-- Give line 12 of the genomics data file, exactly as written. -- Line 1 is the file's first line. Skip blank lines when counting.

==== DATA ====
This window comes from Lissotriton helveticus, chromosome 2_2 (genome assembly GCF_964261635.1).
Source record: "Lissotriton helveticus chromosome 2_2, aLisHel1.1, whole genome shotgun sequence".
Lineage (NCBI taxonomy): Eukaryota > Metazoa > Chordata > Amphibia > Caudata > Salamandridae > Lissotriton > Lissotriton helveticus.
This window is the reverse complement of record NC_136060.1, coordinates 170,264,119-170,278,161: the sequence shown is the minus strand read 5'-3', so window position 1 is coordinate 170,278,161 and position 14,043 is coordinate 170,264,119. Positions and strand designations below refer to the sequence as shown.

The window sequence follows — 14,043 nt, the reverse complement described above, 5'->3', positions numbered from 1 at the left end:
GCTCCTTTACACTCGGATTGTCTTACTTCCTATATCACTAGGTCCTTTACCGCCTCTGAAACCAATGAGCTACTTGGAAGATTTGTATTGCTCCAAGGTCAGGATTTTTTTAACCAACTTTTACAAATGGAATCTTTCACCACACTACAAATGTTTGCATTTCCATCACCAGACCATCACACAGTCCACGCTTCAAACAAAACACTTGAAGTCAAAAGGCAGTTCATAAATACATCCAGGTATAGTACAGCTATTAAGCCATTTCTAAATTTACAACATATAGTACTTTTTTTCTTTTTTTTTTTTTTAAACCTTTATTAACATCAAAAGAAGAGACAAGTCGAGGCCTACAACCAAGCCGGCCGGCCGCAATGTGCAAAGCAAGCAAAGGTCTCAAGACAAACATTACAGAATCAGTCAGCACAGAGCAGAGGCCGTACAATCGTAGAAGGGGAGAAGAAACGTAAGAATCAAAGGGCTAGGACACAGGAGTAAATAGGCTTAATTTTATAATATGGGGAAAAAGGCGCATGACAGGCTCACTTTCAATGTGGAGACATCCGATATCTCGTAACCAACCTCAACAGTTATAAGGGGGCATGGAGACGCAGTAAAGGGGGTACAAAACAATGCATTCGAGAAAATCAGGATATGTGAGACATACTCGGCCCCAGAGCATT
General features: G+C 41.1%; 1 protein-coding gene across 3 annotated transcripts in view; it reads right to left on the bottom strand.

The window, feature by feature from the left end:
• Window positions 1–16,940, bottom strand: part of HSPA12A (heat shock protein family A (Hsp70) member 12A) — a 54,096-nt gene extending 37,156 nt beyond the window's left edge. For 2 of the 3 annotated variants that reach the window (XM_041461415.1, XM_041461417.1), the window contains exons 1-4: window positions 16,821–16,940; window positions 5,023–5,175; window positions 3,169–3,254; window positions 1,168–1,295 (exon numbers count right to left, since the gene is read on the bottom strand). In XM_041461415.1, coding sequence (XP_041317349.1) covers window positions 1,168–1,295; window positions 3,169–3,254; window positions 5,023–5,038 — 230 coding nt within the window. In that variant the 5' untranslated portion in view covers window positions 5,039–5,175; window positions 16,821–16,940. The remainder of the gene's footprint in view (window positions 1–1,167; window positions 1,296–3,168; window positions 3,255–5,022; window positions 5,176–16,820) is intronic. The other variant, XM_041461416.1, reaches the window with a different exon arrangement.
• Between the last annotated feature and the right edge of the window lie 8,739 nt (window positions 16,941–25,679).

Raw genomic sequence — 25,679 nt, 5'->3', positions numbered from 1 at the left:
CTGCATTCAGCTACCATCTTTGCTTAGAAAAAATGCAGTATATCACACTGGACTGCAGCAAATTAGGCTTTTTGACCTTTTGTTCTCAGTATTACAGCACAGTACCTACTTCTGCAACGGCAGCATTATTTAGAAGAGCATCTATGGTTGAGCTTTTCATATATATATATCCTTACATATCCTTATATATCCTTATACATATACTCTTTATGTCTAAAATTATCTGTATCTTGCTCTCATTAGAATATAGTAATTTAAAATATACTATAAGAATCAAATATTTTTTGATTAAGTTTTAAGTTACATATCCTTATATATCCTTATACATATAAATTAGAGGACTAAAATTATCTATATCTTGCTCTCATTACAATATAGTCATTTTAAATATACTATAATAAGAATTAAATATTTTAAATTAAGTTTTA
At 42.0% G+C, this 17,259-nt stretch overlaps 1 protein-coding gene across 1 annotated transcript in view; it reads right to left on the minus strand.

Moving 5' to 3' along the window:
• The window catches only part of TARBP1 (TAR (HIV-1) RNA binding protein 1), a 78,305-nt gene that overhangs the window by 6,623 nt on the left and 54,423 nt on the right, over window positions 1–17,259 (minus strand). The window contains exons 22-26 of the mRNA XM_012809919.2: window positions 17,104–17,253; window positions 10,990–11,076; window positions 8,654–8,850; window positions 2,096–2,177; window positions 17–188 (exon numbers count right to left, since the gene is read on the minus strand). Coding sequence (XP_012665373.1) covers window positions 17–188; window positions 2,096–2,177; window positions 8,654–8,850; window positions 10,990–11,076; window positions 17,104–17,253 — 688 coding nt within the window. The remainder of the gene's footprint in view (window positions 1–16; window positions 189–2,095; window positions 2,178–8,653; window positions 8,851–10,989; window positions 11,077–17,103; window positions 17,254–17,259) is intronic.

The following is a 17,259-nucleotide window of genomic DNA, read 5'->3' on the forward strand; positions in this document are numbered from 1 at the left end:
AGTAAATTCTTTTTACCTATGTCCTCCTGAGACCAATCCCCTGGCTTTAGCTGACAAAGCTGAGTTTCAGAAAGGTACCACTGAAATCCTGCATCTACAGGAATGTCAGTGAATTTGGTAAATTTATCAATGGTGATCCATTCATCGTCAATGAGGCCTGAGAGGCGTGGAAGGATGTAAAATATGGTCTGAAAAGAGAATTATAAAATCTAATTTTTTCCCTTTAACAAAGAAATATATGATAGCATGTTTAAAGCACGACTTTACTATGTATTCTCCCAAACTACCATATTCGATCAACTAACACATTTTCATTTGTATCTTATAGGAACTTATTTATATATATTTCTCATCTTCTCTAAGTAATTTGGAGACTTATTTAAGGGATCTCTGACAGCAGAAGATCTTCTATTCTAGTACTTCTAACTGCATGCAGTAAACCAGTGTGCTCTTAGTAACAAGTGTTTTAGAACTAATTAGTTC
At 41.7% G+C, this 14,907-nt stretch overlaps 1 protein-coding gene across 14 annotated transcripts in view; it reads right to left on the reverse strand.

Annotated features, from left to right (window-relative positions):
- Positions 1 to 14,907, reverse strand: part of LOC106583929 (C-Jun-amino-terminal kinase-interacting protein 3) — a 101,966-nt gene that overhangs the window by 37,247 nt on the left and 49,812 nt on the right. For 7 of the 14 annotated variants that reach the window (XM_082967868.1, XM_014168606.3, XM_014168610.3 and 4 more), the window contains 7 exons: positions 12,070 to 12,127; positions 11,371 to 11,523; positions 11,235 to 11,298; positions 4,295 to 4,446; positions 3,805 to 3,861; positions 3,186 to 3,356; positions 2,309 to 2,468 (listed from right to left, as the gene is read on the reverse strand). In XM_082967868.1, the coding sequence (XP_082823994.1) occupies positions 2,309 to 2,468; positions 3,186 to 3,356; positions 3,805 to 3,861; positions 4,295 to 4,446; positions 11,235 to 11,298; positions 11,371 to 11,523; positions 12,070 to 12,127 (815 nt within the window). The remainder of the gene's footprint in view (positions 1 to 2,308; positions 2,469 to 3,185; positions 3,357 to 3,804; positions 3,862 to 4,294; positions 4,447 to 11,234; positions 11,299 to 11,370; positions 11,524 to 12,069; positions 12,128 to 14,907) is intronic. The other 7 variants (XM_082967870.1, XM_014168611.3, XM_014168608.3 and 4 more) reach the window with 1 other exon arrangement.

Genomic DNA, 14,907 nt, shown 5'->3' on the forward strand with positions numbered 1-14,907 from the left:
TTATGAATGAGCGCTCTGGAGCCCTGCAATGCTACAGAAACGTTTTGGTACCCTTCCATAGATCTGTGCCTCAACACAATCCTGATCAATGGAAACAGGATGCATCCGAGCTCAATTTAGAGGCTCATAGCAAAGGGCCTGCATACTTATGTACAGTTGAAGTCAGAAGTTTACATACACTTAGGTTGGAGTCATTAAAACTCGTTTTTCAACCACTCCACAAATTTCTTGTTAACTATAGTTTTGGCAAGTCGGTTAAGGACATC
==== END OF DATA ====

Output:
CTGCATTCAGCTACCATCTTTGCTTAGAAAAAATGCAGTATATCACACTGGACTGCAGCAAATTAGGCTTTTTGACCTTTTGTTCTCAGTATTACAGCACAGTACCTACTTCTGCAACGGCAGCATTATTTAGAAGAGCATCTATGGTTGAGCTTTTCATATATATATATCCTTACATATCCTTATATATCCTTATACATATACTCTTTATGTCTAAAATTATCTGTATCTTGCTCTCATTAGAATATAGTAATTTAAAATATACTATAAGAATCAAATATTTTTTGATTAAGTTTTAAGTTACATATCCTTATATATCCTTATACATATAAATTAGAGGACTAAAATTATCTATATCTTGCTCTCATTACAATATAGTCATTTTAAATATACTATAATAAGAATTAAATATTTTAAATTAAGTTTTA